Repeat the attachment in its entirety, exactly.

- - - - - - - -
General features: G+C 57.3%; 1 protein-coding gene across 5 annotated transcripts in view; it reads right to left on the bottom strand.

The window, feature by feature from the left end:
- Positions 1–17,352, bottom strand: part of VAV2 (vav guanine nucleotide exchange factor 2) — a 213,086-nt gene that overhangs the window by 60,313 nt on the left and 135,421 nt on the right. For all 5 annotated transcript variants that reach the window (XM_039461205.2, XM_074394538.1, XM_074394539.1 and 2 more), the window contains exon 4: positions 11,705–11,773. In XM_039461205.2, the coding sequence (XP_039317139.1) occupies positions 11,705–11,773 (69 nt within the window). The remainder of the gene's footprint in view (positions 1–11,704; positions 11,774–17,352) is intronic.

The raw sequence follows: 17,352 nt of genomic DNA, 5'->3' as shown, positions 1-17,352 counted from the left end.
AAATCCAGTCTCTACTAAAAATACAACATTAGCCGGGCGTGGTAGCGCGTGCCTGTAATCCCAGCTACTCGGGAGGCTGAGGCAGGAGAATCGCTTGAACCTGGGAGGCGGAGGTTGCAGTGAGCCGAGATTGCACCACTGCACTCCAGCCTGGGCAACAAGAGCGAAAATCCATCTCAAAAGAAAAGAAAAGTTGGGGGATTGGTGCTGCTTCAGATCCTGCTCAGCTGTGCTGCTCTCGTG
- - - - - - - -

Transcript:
General features: G+C 57.3%; 1 protein-coding gene across 5 annotated transcripts in view; it reads right to left on the bottom strand.

The window, feature by feature from the left end:
- Positions 1–17,352, bottom strand: part of VAV2 (vav guanine nucleotide exchange factor 2) — a 213,086-nt gene that overhangs the window by 60,313 nt on the left and 135,421 nt on the right. For all 5 annotated transcript variants that reach the window (XM_039461205.2, XM_074394538.1, XM_074394539.1 and 2 more), the window contains exon 4: positions 11,705–11,773. In XM_039461205.2, the coding sequence (XP_039317139.1) occupies positions 11,705–11,773 (69 nt within the window). The remainder of the gene's footprint in view (positions 1–11,704; positions 11,774–17,352) is intronic.

The raw sequence follows: 17,352 nt of genomic DNA, 5'->3' as shown, positions 1-17,352 counted from the left end.
AAATCCAGTCTCTACTAAAAATACAACATTAGCCGGGCGTGGTAGCGCGTGCCTGTAATCCCAGCTACTCGGGAGGCTGAGGCAGGAGAATCGCTTGAACCTGGGAGGCGGAGGTTGCAGTGAGCCGAGATTGCACCACTGCACTCCAGCCTGGGCAACAAGAGCGAAAATCCATCTCAAAAGAAAAGAAAAGTTGGGGGATTGGTGCTGCTTCAGATCCTGCTCAGCTGTGCTGCTCTCGTG